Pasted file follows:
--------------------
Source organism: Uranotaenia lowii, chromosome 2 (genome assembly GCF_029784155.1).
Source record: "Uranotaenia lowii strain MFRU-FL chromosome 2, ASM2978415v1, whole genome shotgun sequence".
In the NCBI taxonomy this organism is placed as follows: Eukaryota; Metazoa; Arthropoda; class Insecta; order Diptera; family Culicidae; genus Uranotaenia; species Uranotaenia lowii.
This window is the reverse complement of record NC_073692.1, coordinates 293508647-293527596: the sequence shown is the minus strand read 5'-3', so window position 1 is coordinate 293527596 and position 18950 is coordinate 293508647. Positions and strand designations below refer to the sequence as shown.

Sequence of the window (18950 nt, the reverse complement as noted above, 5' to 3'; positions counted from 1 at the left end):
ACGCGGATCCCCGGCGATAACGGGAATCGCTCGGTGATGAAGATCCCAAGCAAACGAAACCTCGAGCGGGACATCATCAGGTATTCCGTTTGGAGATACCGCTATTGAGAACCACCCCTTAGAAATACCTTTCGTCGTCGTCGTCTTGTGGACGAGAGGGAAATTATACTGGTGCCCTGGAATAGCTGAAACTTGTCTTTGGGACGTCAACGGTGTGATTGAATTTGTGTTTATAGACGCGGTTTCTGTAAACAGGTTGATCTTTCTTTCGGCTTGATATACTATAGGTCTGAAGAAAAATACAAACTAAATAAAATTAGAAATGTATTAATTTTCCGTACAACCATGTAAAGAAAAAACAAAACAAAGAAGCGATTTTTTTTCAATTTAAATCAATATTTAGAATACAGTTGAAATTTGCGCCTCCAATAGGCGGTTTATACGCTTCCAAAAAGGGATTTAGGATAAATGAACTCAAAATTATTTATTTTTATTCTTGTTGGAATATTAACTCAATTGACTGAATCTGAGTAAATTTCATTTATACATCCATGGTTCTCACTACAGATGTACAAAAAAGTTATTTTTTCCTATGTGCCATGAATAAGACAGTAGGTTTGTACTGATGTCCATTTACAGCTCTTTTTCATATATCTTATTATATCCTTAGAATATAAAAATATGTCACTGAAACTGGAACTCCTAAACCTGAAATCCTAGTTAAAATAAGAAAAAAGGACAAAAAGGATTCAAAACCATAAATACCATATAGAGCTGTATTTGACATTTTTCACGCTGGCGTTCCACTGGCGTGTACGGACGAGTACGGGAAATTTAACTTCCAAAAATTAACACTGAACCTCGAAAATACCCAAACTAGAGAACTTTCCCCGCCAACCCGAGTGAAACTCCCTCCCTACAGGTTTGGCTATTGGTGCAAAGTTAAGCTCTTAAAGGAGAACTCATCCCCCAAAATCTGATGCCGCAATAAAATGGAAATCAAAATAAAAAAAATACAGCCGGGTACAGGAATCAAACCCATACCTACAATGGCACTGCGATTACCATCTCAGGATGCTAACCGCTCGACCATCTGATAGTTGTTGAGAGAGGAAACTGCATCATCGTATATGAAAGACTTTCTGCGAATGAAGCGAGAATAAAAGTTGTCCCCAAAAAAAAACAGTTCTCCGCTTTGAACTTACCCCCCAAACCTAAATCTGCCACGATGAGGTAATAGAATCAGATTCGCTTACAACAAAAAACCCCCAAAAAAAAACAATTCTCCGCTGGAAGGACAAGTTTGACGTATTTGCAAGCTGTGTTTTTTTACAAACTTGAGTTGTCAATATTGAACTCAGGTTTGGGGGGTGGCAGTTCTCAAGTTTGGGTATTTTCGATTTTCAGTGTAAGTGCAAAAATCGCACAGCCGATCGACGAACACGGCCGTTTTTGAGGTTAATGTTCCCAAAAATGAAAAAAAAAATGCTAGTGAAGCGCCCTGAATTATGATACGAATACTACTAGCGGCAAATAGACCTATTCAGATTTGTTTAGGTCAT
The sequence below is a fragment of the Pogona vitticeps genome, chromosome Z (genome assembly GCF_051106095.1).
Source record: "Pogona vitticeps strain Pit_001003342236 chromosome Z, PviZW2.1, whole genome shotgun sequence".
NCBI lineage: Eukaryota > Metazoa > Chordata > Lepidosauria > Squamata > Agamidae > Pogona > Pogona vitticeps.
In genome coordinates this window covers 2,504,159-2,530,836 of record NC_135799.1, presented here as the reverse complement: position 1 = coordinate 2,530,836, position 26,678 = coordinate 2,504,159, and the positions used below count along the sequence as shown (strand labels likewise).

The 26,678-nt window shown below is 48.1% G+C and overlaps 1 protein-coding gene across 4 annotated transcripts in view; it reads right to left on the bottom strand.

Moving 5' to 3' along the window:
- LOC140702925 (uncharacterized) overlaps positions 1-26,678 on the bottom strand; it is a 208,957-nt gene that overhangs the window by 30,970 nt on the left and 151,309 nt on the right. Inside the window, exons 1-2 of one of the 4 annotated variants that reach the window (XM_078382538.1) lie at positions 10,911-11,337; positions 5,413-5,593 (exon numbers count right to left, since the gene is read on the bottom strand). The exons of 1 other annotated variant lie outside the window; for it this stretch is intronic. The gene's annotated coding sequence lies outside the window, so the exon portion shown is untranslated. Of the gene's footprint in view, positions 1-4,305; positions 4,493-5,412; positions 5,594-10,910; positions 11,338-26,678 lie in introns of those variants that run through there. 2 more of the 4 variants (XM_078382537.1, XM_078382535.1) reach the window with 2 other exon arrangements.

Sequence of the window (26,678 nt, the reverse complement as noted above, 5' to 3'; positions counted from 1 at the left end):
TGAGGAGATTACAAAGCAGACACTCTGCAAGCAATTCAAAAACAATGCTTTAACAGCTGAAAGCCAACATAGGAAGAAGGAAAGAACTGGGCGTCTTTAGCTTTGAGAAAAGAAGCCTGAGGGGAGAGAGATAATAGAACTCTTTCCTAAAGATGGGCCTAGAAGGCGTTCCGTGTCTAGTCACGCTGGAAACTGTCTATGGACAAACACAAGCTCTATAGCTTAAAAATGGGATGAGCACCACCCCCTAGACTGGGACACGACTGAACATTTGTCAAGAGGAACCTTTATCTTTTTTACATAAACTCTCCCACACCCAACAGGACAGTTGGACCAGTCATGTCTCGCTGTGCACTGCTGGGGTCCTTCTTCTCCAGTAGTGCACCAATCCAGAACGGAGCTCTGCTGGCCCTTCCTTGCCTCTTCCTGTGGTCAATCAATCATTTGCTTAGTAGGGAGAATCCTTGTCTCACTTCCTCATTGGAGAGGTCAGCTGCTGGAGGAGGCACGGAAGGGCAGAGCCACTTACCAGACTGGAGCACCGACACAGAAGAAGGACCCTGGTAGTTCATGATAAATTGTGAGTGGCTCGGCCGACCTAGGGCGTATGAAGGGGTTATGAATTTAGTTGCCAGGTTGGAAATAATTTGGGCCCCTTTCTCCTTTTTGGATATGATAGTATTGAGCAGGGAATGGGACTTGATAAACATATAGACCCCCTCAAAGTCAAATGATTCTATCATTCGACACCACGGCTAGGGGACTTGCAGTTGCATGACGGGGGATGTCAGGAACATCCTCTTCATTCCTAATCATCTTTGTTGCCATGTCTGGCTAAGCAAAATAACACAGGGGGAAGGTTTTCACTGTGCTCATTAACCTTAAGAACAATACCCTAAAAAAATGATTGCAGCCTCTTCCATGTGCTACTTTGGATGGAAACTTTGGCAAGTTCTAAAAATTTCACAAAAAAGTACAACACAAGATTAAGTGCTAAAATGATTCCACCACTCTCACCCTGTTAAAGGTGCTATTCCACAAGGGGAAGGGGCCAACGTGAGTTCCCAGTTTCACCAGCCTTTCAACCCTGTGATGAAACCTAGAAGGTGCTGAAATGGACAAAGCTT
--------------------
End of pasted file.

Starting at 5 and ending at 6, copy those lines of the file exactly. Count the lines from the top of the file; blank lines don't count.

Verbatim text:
Sequence of the window (18950 nt, the reverse complement as noted above, 5' to 3'; positions counted from 1 at the left end):
ACGCGGATCCCCGGCGATAACGGGAATCGCTCGGTGATGAAGATCCCAAGCAAACGAAACCTCGAGCGGGACATCATCAGGTATTCCGTTTGGAGATACCGCTATTGAGAACCACCCCTTAGAAATACCTTTCGTCGTCGTCGTCTTGTGGACGAGAGGGAAATTATACTGGTGCCCTGGAATAGCTGAAACTTGTCTTTGGGACGTCAACGGTGTGATTGAATTTGTGTTTATAGACGCGGTTTCTGTAAACAGGTTGATCTTTCTTTCGGCTTGATATACTATAGGTCTGAAGAAAAATACAAACTAAATAAAATTAGAAATGTATTAATTTTCCGTACAACCATGTAAAGAAAAAACAAAACAAAGAAGCGATTTTTTTTCAATTTAAATCAATATTTAGAATACAGTTGAAATTTGCGCCTCCAATAGGCGGTTTATACGCTTCCAAAAAGGGATTTAGGATAAATGAACTCAAAATTATTTATTTTTATTCTTGTTGGAATATTAACTCAATTGACTGAATCTGAGTAAATTTCATTTATACATCCATGGTTCTCACTACAGATGTACAAAAAAGTTATTTTTTCCTATGTGCCATGAATAAGACAGTAGGTTTGTACTGATGTCCATTTACAGCTCTTTTTCATATATCTTATTATATCCTTAGAATATAAAAATATGTCACTGAAACTGGAACTCCTAAACCTGAAATCCTAGTTAAAATAAGAAAAAAGGACAAAAAGGATTCAAAACCATAAATACCATATAGAGCTGTATTTGACATTTTTCACGCTGGCGTTCCACTGGCGTGTACGGACGAGTACGGGAAATTTAACTTCCAAAAATTAACACTGAACCTCGAAAATACCCAAACTAGAGAACTTTCCCCGCCAACCCGAGTGAAACTCCCTCCCTACAGGTTTGGCTATTGGTGCAAAGTTAAGCTCTTAAAGGAGAACTCATCCCCCAAAATCTGATGCCGCAATAAAATGGAAATCAAAATAAAAAAAATACAGCCGGGTACAGGAATCAAACCCATACCTACAATGGCACTGCGATTACCATCTCAGGATGCTAACCGCTCGACCATCTGATAGTTGTTGAGAGAGGAAACTGCATCATCGTATATGAAAGACTTTCTGCGAATGAAGCGAGAATAAAAGTTGTCCCCAAAAAAAAACAGTTCTCCGCTTTGAACTTACCCCCCAAACCTAAATCTGCCACGATGAGGTAATAGAATCAGATTCGCTTACAACAAAAAACCCCCAAAAAAAAACAATTCTCCGCTGGAAGGACAAGTTTGACGTATTTGCAAGCTGTGTTTTTTTACAAACTTGAGTTGTCAATATTGAACTCAGGTTTGGGGGGTGGCAGTTCTCAAGTTTGGGTATTTTCGATTTTCAGTGTAAGTGCAAAAATCGCACAGCCGATCGACGAACACGGCCGTTTTTGAGGTTAATGTTCCCAAAAATGAAAAAAAAAATGCTAGTGAAGCGCCCTGAATTATGATACGAATACTACTAGCGGCAAATAGACCTATTCAGATTTGTTTAGGTCAT